The tyranny of distance isn’t an issue for two Australian men who have built a $300,000 tech startup in just a year.
Gold Coast-based man Dan Norris and San Francisco-based Alex McClafferty launched wpcurve.com, which offers 24/7 support for WordPress websites, believing it was a business that was highly sought after by business owners.
The pair launched the business in seven days with a simple landing page and an email to Dan’s contact list.
Since then, they’ve only spent $180 in advertising the service, instead creating useful content such as blog posts, podcasts and guides for people building an online business. This has helped them grow to 25,000 visits a month in their first year.
The business has grown from $0 to $300,000 in annual revenue in just over a year, with no funding and no seed capital. They’re transparent about revenue figures, posting them here.
“The business has been entirely bootstrapped and built from the ground up. Creating a business that generates real revenue in the first year is the exception rather than the norm in startups, so we’re proud of our achievements,” McClafferty says.
It all started after McClafferty began following Norris’s first startup, Informly, which centralised statistics from a variety of cloud-based services. After 11 months, he says Norris was only generating $476 in monthly revenue.
“This indicated two things to me – the product wasn’t right, but that Dan had grit.”
At the time, McClafferty was consulting as a project manager at Telstra in Sydney, and started reading Informly’s monthly reports. He made contact with Norris, and they began Skyping. He offered to work for Norris for free for three months, with the view of forming a partnership.
“We had a few Skype calls to get to know each other, and Dan was exactly what I expected – intense, focused and had a sense of urgency to get stuff done. We filled out a co-founder interview, and set about working together. After I got a few early runs on the board, like coverage in relevant publications, we realised it was going to be a good fit.”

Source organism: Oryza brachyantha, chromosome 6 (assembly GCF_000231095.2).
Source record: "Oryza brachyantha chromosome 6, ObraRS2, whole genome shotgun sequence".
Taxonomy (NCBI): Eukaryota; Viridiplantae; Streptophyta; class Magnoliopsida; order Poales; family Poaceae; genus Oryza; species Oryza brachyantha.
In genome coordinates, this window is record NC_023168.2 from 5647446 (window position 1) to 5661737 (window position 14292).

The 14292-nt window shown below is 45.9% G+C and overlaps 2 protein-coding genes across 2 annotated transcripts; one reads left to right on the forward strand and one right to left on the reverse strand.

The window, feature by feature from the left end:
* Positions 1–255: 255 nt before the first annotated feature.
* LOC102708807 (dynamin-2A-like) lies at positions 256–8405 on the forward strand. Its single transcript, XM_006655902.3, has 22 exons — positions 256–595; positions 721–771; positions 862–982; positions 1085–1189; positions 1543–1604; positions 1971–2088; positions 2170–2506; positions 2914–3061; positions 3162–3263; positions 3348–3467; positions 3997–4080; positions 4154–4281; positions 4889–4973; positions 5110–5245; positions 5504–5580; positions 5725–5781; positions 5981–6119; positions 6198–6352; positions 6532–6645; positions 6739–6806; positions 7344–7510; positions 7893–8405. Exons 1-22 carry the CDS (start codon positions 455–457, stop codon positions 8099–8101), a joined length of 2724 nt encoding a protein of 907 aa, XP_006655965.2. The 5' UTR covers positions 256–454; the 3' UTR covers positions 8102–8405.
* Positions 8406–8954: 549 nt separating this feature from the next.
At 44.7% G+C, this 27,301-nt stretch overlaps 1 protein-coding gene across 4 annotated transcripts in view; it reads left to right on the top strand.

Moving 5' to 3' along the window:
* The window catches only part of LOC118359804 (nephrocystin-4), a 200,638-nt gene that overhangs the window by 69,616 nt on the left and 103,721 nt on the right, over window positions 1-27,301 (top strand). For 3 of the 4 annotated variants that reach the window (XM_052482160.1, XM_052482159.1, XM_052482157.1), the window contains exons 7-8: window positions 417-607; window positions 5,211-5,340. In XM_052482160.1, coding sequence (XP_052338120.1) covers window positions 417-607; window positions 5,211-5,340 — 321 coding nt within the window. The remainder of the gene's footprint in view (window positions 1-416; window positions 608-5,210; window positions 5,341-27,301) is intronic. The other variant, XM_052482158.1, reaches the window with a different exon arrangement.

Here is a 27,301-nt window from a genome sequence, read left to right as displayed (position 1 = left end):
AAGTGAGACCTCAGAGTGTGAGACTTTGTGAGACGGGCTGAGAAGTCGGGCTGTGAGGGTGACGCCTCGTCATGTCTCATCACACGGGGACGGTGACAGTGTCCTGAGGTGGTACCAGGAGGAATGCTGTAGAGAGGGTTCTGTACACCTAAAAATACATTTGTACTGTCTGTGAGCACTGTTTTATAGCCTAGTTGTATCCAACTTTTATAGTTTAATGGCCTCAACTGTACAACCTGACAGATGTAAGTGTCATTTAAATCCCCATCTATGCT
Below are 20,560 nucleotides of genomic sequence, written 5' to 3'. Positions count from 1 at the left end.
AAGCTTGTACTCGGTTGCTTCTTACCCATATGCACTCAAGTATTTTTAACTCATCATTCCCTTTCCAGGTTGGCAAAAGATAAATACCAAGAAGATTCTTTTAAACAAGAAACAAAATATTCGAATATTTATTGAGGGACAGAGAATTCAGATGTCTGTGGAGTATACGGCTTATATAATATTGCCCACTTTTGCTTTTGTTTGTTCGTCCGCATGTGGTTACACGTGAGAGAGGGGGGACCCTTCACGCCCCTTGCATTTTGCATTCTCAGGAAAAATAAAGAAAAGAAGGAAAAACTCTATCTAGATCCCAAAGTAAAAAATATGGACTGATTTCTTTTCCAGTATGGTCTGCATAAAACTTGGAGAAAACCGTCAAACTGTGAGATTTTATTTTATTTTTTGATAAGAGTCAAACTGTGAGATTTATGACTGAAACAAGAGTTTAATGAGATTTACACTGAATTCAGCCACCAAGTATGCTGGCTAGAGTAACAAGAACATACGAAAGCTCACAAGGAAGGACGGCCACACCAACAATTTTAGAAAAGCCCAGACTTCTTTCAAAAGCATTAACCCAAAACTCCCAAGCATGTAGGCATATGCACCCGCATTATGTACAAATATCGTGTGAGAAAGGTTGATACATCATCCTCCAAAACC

Despite having never met, building trust was easy, McClafferty says.
“When you read anything that Dan writes, you’ll see that he has no hidden agenda, and what you see is what you get. The fact that I was willing to eschew my six figure consulting career demonstrates my commitment to this idea, so we’ve never had any issues with trust. If there’s any confusion or disagreement, we jump on a call and resolve it face-to-face,” McClafferty says.
The pair uses a few tools to stay in touch. Slack.com allows them to chat with each other and the team. For face-to-face calls, they use Google Hangouts or Skype, with two scheduled meetings a week.
The business has 15 staff, 90% of the development workforce is based in the Philippines, with a developer in Costa Rica and Los Angeles. This allows them to provide very fast turn-around for WordPress problems.
They have implemented a 20 page document as part of the recruitment process, which helped to sift out the most talented WordPress techs, he says.
“Recruitment and retention of excellent staff is something that we’ve had to get really good at, really quickly. We pay our development team above market rates and make sure they have the tools, processes and resources to quickly solve customer problems.
“One of my favourite meetings is my weekly team meeting, where I have a video call with my team of developers and ask for their input into how we can improve our service.”
Their first-ever meeting will be in San Francisco at the end of October.
“Dan’s a big fan of craft beers, so I have a feeling we’ll be touring San Francisco in search of the best beers we can find. After that, we’ll grab some dinner and will have some catching up to do. We’ll also be locking ourselves down in a meeting room at my co-working space to work through some long-term planning and strategy.”
This article originally appeared on Smart Company.